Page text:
April 9, 2016 § 2 Comments
Thus fashion represents nothing more than one of the many forms of life by the aid of which we seek to combine in uniform spheres of activity the tendency toward social equalization with the desire for individual differentiation and change.
Georg Simmel, “Fashion,” in On Individuality and Social Forms.
For some time I’ve been thinking of writing about “fashion” and tango. By fashion, I am not referring to the outfits worn during stage performances but the kinds of attire found at milongas. Even cursory observation reveals a spectrum of sartorial choices ranging from T-shirts and jeans to custom-made tango dresses and three-piece suits. Such variety can be found at just about any milonga on the local scene here. To my knowledge no milonga enforces a dress code; the possible exceptions being special events—New Year, Christmas—where “formal” attire is recommended. Not surprisingly, the least formal and most relaxed events are the outdoor gatherings that go live during the warm weather (from late spring to early fall locally). Here, as might be expected, we see anything from shorts and sleeveless undershirts on the male side to semi-formal dresses on the female side. Footwear runs the gamut from none at all to dance shoes.
At milongas, apparel for women ranges from “tango” dresses and skirts—often brightly colored and strikingly patterned—designed for dancing (through the inclusion of a split seam or a gusset in the back for added freedom of movement), to less “purpose-built” but still somewhat formal outfits (dresses, skirts and tops), to dress slacks and blouses, to jeans and T-shirts (often decorated). On the male side, there is considerably less variation. Here, styles range from suits and ties or sports jackets and slacks, to casual shirts, trousers, T-shirts and jeans.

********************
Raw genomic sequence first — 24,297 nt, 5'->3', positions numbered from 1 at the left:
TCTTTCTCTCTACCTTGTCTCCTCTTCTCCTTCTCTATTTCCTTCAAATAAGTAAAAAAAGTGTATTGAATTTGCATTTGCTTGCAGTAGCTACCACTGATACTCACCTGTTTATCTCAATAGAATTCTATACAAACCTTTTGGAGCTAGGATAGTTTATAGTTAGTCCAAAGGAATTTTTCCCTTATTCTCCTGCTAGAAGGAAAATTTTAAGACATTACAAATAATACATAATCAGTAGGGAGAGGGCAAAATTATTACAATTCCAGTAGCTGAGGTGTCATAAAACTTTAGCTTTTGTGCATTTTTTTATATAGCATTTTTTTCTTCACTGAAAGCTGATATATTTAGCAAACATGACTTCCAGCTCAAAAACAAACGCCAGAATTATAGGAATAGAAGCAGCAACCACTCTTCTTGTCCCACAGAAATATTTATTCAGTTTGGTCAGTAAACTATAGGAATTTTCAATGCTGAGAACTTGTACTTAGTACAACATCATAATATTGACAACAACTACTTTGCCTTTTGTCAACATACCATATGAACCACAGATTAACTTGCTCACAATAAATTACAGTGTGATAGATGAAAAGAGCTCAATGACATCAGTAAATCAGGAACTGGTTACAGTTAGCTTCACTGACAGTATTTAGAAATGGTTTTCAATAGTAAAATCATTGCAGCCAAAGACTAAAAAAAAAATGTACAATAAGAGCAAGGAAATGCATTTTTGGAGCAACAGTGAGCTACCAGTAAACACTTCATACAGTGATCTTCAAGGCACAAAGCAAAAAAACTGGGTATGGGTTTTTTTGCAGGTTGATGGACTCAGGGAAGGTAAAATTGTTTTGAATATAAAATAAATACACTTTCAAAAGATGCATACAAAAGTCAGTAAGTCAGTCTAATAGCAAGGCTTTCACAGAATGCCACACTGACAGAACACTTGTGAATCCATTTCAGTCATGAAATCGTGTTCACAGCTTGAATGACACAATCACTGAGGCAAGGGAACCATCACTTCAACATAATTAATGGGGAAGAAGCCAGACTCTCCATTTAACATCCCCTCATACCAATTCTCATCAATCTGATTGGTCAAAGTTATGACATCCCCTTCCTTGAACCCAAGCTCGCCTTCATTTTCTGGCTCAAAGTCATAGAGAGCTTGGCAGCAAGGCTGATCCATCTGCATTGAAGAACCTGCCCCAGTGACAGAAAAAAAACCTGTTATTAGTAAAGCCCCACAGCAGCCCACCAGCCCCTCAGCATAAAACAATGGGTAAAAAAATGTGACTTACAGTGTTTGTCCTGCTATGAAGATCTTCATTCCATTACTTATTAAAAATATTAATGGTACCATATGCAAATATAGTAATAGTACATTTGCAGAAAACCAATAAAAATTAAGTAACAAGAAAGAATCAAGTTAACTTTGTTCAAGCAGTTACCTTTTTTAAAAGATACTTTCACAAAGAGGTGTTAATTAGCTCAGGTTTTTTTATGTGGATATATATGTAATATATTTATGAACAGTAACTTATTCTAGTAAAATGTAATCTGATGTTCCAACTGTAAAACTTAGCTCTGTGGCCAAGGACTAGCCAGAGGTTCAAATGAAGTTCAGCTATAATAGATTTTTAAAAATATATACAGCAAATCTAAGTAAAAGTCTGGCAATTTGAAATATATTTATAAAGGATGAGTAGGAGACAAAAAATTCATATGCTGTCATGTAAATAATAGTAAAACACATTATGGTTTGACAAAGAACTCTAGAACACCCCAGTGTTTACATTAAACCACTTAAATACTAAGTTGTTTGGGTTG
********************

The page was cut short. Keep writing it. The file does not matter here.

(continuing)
If I had to quantify the above, I would guess that maybe 10 percent of women wear “formal” tango attire (specifically designed for tango), 70 percent wear less formal but still “dressy” outfits, and 20 percent wear casual clothing. For men, the situation is considerably different. I’d estimate that, at any given milonga, no more than 5 percent of the men wear a suit and tie or a sport jacket and dress slacks; roughly 55 percent wear what might be described as “business casual” attire—button-down Oxford shirts and chinos—and the remaining 40 percent wear jeans or something equally informal, paired with some kind of top—T-shirt, Polo shirt, sport shirt. Here, as elsewhere in modern life, the women carry the burden of dressing well.
This was not always the case, of course. If we turn to images of the “Golden Age” of tango, roughly the period from 1925-1955, we find that, for the most part, men wore suits and women wore dresses—not purpose-made dresses designed exclusively for tango but something that might be worn to a dance or an evening out. In some, rare, cases men can be seen in formal wear.
Of course, during the first half of the twentieth century, up until the sixties, in fact, it was not uncommon to find men in suits and ties, often wearing a fedora. Photographs of Depression-era America show men in suits standing on breadlines or looking for work. They may have had only one suit and it may have been threadbare, but it was a suit nonetheless. Tango, like many social events of a similar nature, was marked by a kind of formality. It afforded—at least once it had become respectable and socially acceptable—an opportunity to mix and mingle with the opposite sex, to listen to music, often live, and to eat, drink, and, most importantly, dance. Visual media (and anecdotal commentary) seem to confirm that suits were a common sight at local milongas.
The modern suit has provided so perfect a visualization of modern male pride that it has so far not needed replacement, and it has gradually provided the standard costume of civil leadership for the whole world. The masculine suit now suggests probity and restraint, prudence and detachment; but under these enlightened virtues also seethe its hunting, laboring, and revolutionary origins; and therefore the suit still remains sexually potent and more than a little menacing, its force is by no means spent during all these many generations.